Gallery walk focuses on Wedgwood collection

Wedgwood pitcher

Cream Jug, c. 1790
Wedgwood Jasperware, a gift of M. Burton Drexler and in the Brunnier Art Museum permanent collection, University Museums. Photo courtesy of University Museums.

Cream Jug (pictured), is one of approximately 200 Wedgwood ceramic pieces in a current Brunnier Art Museum exhibition, "Beauty Through Experiment." The exhibition includes recently acquired pieces of former faculty member M. Burton Drexler.

Museums assistant curator Adrienne Gennett will lead a gallery walk/talk on the work of Josiah Wedgwood on Sunday, Oct. 5 (2 p.m., Brunnier Art Museum, 295 Scheman). It is free and open to the public. Her presentation will highlight the innovations used and ancient culture decorations favored by Wedgwood.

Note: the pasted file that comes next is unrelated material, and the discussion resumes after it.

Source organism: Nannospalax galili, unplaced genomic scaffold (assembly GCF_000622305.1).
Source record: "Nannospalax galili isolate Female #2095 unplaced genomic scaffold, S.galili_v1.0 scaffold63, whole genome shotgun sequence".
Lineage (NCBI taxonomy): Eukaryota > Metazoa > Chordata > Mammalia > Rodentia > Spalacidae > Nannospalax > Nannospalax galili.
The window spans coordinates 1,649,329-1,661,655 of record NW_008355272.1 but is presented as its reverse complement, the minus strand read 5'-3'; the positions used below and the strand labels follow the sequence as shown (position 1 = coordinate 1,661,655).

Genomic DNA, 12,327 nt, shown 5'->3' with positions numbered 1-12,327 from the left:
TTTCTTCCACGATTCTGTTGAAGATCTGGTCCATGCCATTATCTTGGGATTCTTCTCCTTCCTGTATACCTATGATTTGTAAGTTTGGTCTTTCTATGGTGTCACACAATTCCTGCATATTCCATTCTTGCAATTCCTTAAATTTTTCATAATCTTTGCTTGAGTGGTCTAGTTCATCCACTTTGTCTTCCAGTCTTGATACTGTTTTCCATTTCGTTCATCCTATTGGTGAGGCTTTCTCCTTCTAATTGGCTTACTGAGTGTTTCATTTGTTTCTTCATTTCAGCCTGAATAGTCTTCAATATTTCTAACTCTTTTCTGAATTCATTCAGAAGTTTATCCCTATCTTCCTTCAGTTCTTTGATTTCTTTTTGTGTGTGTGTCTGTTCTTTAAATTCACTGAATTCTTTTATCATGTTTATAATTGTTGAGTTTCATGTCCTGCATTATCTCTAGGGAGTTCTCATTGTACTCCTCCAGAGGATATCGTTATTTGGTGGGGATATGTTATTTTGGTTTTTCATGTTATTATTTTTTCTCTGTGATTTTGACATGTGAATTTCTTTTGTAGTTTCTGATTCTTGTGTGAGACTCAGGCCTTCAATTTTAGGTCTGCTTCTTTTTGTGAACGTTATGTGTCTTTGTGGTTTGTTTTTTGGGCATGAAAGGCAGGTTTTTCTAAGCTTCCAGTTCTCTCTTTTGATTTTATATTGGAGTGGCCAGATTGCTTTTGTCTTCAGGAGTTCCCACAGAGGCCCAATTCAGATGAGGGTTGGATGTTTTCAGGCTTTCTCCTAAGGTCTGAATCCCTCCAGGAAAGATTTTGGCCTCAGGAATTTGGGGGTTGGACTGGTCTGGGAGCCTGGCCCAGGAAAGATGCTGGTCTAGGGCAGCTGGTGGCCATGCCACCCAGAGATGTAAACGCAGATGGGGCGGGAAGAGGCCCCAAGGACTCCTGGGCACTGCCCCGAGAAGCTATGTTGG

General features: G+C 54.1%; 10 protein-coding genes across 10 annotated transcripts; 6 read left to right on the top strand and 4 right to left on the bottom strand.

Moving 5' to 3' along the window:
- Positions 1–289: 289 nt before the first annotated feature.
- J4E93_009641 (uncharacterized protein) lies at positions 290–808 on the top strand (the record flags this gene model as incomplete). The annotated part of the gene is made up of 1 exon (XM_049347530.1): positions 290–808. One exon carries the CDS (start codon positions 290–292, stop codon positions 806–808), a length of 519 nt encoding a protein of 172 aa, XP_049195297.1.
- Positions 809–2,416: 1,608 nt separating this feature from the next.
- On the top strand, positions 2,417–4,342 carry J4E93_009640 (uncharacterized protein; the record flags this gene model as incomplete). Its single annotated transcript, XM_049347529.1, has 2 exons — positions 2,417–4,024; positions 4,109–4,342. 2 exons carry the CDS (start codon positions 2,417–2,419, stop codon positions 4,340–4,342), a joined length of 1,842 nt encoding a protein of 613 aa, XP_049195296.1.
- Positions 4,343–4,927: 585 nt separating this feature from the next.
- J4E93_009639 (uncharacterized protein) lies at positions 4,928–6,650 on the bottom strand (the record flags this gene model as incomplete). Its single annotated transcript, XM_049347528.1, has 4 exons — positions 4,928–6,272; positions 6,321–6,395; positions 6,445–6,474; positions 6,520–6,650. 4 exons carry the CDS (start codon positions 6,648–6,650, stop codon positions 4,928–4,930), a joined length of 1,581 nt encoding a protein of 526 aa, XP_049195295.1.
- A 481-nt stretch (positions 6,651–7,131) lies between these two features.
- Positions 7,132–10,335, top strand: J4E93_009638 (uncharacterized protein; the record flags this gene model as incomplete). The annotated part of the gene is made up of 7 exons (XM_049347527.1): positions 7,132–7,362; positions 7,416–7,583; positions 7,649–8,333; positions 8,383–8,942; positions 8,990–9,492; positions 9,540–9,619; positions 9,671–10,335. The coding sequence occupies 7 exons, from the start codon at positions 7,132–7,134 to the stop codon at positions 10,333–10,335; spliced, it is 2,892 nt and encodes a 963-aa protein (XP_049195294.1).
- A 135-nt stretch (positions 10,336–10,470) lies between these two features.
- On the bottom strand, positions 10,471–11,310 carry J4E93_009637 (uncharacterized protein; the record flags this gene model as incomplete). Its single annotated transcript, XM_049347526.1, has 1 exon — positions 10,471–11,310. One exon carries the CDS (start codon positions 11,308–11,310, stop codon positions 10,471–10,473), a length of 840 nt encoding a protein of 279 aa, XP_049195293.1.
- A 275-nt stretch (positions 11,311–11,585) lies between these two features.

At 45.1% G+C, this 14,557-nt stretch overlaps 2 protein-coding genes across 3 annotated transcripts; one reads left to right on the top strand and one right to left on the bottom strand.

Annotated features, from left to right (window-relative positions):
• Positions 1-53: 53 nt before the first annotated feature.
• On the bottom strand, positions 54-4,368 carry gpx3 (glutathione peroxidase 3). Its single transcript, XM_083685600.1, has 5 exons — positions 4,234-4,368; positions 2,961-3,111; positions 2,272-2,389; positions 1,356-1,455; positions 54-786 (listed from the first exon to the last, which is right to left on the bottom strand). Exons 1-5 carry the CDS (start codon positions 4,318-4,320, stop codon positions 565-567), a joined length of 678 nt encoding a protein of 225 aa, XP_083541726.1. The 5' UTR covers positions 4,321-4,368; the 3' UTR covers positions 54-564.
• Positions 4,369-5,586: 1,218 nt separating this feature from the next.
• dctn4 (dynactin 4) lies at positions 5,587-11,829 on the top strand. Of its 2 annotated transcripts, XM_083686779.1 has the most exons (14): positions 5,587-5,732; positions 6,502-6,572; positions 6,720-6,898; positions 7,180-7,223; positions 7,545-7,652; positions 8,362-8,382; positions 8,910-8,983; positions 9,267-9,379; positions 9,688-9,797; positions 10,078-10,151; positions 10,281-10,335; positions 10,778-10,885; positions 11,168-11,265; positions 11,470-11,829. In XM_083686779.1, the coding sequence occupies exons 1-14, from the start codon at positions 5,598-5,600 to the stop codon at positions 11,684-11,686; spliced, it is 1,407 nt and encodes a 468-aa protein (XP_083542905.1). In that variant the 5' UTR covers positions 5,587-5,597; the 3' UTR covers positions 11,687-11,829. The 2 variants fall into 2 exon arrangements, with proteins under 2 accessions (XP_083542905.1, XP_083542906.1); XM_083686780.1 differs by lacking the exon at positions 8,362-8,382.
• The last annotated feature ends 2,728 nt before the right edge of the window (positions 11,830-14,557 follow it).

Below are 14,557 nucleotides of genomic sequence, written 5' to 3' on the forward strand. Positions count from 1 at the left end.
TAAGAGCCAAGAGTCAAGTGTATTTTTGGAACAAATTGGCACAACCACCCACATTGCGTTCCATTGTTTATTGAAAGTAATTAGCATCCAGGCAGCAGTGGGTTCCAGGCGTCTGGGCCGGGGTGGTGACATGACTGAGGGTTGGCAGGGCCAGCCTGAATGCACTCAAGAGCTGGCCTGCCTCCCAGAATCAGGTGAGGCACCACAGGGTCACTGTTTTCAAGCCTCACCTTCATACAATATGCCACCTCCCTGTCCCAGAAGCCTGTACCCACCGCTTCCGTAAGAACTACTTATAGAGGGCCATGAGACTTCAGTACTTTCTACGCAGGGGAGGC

English potter Josiah Wedgwood went into business for himself in 1759 in Burslem, Staffordshire, England. Before he died in 1795, he invented and produced three of Wedgwood's most famous ceramic bodies: Queen's Ware (1762), Black Basalt (1768) and the most famous line, Jasperware, which first appeared in 1774 after thousands of experiments. While "Wedgwood Blue" may be its most recognizable line, Jasperware also was made in multiple shades of green, lilac, yellow, crimson, black and white.

Despite company ownership changes in the last 30 years, Wedgwood production continues today.